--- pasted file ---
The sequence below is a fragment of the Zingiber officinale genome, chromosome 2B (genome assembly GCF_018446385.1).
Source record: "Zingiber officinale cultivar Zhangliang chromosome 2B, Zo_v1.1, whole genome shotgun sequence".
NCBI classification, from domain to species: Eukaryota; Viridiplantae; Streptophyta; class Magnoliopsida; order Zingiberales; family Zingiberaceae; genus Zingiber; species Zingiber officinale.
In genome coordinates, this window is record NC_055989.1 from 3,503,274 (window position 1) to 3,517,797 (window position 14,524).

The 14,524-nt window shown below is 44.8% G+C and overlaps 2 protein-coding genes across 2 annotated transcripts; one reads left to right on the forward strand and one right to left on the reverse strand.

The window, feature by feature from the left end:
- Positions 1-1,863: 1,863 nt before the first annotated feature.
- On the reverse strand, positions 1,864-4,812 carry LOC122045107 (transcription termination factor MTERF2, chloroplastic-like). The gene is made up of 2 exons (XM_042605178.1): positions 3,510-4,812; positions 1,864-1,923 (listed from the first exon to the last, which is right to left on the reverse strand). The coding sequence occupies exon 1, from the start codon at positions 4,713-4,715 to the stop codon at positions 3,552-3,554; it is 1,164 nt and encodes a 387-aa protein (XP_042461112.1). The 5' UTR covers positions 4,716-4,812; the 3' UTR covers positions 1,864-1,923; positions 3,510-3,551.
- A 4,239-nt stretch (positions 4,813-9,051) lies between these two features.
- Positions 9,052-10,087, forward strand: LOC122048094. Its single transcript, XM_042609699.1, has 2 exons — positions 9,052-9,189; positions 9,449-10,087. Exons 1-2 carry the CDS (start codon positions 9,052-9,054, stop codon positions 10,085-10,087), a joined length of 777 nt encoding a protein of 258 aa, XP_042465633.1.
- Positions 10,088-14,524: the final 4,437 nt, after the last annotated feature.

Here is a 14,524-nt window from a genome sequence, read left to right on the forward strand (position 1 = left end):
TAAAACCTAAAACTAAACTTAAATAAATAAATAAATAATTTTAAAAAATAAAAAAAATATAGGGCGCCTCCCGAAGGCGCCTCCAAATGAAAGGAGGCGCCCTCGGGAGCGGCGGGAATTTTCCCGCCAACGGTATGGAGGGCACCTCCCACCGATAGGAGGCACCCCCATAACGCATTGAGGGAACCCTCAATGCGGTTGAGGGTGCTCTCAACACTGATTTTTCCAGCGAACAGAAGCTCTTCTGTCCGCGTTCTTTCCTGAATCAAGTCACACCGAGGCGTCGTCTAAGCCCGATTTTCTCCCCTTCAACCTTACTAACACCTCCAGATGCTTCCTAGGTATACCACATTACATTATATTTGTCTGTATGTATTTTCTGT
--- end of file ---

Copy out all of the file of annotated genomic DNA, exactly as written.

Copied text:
The sequence below is a fragment of the Zingiber officinale genome, chromosome 2B (genome assembly GCF_018446385.1).
Source record: "Zingiber officinale cultivar Zhangliang chromosome 2B, Zo_v1.1, whole genome shotgun sequence".
NCBI classification, from domain to species: Eukaryota; Viridiplantae; Streptophyta; class Magnoliopsida; order Zingiberales; family Zingiberaceae; genus Zingiber; species Zingiber officinale.
In genome coordinates, this window is record NC_055989.1 from 3,503,274 (window position 1) to 3,517,797 (window position 14,524).

The 14,524-nt window shown below is 44.8% G+C and overlaps 2 protein-coding genes across 2 annotated transcripts; one reads left to right on the forward strand and one right to left on the reverse strand.

The window, feature by feature from the left end:
- Positions 1-1,863: 1,863 nt before the first annotated feature.
- On the reverse strand, positions 1,864-4,812 carry LOC122045107 (transcription termination factor MTERF2, chloroplastic-like). The gene is made up of 2 exons (XM_042605178.1): positions 3,510-4,812; positions 1,864-1,923 (listed from the first exon to the last, which is right to left on the reverse strand). The coding sequence occupies exon 1, from the start codon at positions 4,713-4,715 to the stop codon at positions 3,552-3,554; it is 1,164 nt and encodes a 387-aa protein (XP_042461112.1). The 5' UTR covers positions 4,716-4,812; the 3' UTR covers positions 1,864-1,923; positions 3,510-3,551.
- A 4,239-nt stretch (positions 4,813-9,051) lies between these two features.
- Positions 9,052-10,087, forward strand: LOC122048094. Its single transcript, XM_042609699.1, has 2 exons — positions 9,052-9,189; positions 9,449-10,087. Exons 1-2 carry the CDS (start codon positions 9,052-9,054, stop codon positions 10,085-10,087), a joined length of 777 nt encoding a protein of 258 aa, XP_042465633.1.
- Positions 10,088-14,524: the final 4,437 nt, after the last annotated feature.

Here is a 14,524-nt window from a genome sequence, read left to right on the forward strand (position 1 = left end):
TAAAACCTAAAACTAAACTTAAATAAATAAATAAATAATTTTAAAAAATAAAAAAAATATAGGGCGCCTCCCGAAGGCGCCTCCAAATGAAAGGAGGCGCCCTCGGGAGCGGCGGGAATTTTCCCGCCAACGGTATGGAGGGCACCTCCCACCGATAGGAGGCACCCCCATAACGCATTGAGGGAACCCTCAATGCGGTTGAGGGTGCTCTCAACACTGATTTTTCCAGCGAACAGAAGCTCTTCTGTCCGCGTTCTTTCCTGAATCAAGTCACACCGAGGCGTCGTCTAAGCCCGATTTTCTCCCCTTCAACCTTACTAACACCTCCAGATGCTTCCTAGGTATACCACATTACATTATATTTGTCTGTATGTATTTTCTGT